Eklutna Lake
The Twin Peaks

The next-best forecasted day was Thursday with a 50% chance of rain. That’s a non-motorized sport day at Eklutna Lake, so we arrived on Wednesday night, early enough to explore the shore of this long, glacial lake. We got a glimpse of the Twin Peaks, where we planned to hike the next day, which promised views over Eklutna Lake and to another valley beyond.

The view of Twin Peak Pass (trail in center)
From the ‘ridge with views’ – Eklutna Lake

As we started, the clouds were low and obscuring most views, but we were optimistic they’d eventually reveal the goods. At a trail junction two thirds of the way to the pass, we noticed the clouds hadn’t moved – they were just hanging thick and heavy over the ridge. We met 2 backpackers coming down from the pass. Their report was zero visibility in the dense fog, and high wet grass along both sides of the steep, narrow trail. They were cold, soaking wet, and having far less than 100% fun. Hmmm… A trail in the other direction, according to one of our guidebooks, would lead us to ‘a ridge with views’ – let’s take that route, instead.

Wow! Gorgeous views of Eklutna Lake, the ridge across the lake and Knit (pronounced Ka-NIT) Arm in the distance. Although the Twin Peaks and their pass stayed tucked into the clouds all day, no rain!

The wide, wide South Fork Eagle River Valley, Triangle Peak (center)
Symphony Lake, Eagle Lake pano

To explore the Eagle River area, we extended our stay considering a forecast for a party cloudy day with zero percent chance of rain! We opted to hike to Eagle and Symphony Lakes, a very different type of hike from all the others. The trail starts at a trailhead inside a suburban neighborhood which is quickly left behind as the trail follows the South Fork of the Eagle River, gradually entering the widest glacial valley we’ve ever seen… The barely noticeable incline enabled us to explore the valley floor while patiently awaiting the anticipated rise in the low-hanging clouds. With a short climb over a rocky moraine, we first saw Eagle Lake, then climbed a bit more to see Symphony Lake. Formed by glaciers descending from two different peaks and meeting in a bowl, the glacial debris collected between the two arms of the glaciers, leaving a ridge when glaciers eventually receded – and a lake on either side. The two lakes are completely separate. Also, due to differences in rock composition of the peaks, they are slightly different shades of glacier-aqua-marine (aka gatorade blue). The clouds did lift in the valley as the gorgeous day progressed, however, the peaks and glaciers from which the lakes were formed remained shy behind the clouds. We thoroughly enjoyed a warm day in the valley where the sunshine made the greens a little bit greener, the fireweed purpler, and the lakes more brilliant. Joy!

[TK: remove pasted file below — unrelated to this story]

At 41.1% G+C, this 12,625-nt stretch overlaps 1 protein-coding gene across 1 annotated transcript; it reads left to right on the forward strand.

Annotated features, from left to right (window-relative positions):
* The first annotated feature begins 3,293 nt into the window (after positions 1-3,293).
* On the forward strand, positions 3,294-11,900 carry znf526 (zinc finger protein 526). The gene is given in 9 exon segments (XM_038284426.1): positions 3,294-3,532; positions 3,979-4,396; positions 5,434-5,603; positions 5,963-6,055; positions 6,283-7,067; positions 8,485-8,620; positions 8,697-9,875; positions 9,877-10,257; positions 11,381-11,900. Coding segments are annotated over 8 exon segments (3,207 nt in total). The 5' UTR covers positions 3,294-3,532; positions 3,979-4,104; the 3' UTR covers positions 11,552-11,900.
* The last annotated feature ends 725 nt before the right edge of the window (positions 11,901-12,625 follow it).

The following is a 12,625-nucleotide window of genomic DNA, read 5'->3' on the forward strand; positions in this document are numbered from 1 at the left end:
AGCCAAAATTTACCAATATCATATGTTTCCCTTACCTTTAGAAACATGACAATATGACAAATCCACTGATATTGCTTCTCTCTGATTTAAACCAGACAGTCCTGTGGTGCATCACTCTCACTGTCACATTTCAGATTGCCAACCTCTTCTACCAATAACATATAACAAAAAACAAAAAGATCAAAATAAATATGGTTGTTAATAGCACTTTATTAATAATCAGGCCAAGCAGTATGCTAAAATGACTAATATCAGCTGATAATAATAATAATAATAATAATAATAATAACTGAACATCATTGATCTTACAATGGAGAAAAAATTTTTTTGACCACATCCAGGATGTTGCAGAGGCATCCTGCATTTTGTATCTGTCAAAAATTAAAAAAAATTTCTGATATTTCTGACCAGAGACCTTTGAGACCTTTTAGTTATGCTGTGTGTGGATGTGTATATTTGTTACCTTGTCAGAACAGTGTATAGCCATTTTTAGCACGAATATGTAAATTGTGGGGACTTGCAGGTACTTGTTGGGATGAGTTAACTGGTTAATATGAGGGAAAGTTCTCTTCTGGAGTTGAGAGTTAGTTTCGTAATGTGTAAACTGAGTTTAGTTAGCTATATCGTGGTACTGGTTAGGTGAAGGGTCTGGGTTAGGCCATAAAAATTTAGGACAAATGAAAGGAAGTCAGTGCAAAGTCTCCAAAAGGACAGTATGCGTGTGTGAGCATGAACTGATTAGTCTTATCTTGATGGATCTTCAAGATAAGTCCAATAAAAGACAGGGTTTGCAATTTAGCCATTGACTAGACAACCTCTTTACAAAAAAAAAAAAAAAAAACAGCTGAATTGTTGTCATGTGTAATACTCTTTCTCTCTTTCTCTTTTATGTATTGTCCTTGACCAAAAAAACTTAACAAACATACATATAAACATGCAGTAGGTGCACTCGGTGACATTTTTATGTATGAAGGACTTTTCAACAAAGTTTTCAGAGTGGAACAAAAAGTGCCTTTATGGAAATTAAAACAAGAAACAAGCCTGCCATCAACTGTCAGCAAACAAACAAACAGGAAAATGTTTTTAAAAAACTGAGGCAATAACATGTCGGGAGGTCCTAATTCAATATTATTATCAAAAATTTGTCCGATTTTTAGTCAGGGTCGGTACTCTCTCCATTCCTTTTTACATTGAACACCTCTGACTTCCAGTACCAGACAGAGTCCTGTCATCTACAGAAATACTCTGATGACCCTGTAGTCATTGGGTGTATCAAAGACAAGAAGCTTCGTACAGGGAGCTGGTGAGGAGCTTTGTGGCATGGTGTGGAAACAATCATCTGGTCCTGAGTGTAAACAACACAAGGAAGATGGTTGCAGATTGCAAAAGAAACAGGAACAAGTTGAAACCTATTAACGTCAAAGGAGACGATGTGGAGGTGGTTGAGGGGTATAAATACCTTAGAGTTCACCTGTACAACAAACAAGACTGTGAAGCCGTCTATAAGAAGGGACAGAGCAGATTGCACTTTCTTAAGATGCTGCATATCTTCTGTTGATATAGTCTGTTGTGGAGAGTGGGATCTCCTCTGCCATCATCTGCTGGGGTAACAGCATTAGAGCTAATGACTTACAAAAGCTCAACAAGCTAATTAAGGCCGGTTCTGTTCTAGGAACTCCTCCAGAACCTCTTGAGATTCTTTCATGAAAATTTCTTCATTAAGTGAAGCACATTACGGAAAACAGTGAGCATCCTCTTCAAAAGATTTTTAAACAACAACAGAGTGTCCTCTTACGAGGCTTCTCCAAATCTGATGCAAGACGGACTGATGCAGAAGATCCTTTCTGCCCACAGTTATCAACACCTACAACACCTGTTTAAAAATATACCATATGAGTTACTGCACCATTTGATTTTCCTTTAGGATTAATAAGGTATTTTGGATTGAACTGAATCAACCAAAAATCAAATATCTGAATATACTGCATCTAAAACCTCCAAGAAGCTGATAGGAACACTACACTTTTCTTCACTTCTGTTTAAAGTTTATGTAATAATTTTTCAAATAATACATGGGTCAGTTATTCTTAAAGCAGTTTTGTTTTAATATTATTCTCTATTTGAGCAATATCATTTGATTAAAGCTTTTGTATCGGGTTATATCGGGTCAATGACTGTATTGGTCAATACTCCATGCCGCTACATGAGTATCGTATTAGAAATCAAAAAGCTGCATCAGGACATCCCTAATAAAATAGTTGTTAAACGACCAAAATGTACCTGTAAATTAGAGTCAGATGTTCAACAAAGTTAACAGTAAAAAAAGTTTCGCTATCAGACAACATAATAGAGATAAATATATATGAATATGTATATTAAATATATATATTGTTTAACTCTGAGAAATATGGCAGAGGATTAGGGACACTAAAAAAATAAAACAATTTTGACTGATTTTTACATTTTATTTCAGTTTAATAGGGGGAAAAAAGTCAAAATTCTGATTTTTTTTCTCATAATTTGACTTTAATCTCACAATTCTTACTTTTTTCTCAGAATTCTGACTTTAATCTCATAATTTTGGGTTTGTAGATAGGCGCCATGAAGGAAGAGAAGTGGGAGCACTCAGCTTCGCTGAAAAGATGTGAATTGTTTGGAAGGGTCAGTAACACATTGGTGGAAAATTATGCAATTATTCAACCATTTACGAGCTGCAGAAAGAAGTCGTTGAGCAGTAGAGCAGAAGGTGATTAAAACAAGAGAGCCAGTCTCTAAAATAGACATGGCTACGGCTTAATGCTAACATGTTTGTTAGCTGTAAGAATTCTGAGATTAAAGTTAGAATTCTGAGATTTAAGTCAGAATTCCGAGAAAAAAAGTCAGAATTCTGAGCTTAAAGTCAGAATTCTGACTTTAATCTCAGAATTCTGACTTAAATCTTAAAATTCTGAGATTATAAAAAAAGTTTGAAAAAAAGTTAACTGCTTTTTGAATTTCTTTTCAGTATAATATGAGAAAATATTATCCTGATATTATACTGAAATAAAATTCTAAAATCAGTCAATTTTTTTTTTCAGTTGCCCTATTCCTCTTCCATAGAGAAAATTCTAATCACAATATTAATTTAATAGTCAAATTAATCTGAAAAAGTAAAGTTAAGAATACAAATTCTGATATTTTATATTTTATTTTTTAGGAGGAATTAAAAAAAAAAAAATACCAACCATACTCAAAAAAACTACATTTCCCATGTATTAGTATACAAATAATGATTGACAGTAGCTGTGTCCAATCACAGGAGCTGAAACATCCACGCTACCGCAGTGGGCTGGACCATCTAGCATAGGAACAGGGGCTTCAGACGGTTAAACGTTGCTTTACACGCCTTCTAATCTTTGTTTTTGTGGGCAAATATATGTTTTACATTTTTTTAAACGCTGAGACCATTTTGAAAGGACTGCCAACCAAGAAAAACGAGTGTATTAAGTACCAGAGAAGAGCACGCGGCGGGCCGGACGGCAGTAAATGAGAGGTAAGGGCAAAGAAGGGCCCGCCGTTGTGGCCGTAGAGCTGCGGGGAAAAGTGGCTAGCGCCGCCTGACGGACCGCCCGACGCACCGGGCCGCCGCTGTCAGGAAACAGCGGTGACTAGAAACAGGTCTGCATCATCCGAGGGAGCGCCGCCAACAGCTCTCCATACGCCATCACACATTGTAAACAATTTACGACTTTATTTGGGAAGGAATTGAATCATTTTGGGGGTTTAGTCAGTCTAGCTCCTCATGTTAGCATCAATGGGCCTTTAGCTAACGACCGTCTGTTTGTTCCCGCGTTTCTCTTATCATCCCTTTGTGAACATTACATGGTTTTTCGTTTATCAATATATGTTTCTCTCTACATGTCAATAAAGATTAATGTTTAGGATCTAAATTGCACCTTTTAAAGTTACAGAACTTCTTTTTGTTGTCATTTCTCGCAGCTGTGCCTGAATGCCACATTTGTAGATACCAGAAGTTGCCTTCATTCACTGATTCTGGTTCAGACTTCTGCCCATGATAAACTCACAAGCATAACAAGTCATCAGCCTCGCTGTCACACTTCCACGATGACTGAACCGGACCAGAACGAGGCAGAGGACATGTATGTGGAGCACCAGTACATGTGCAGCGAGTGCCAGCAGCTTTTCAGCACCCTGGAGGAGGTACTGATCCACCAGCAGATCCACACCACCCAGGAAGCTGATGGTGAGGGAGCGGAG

Between the hikes, there were a few total rain days. We used those for a mix of rest days, naps, provisioning, and a few indoor visits including the Eagle River Nature Center, the Alaska Native Heritage Center, and a delightful dinner in downtown Anchorage at the Bridge restaurant, which is literally a bridge spanning the Ship Creek and where the featured entertainment was combat salmon fishing taking place below…

Ship Creek, downtown Anchorage

And, for the first time since we entered Alaska, we turned on the lights after dinner…

For anyone who’s interested, more Crow Creek Mine, Winner Gorge/North Face hike, Crow Creek Pass hike, Eklutna Lake, Twin Peaks hike, Eagle River camp, Eagle and Symphony Lakes hike, Eagle River Nature Center, Alaska Native Heritage Center, and Anchorage pix…

Ptarmigan, the Alaska State bird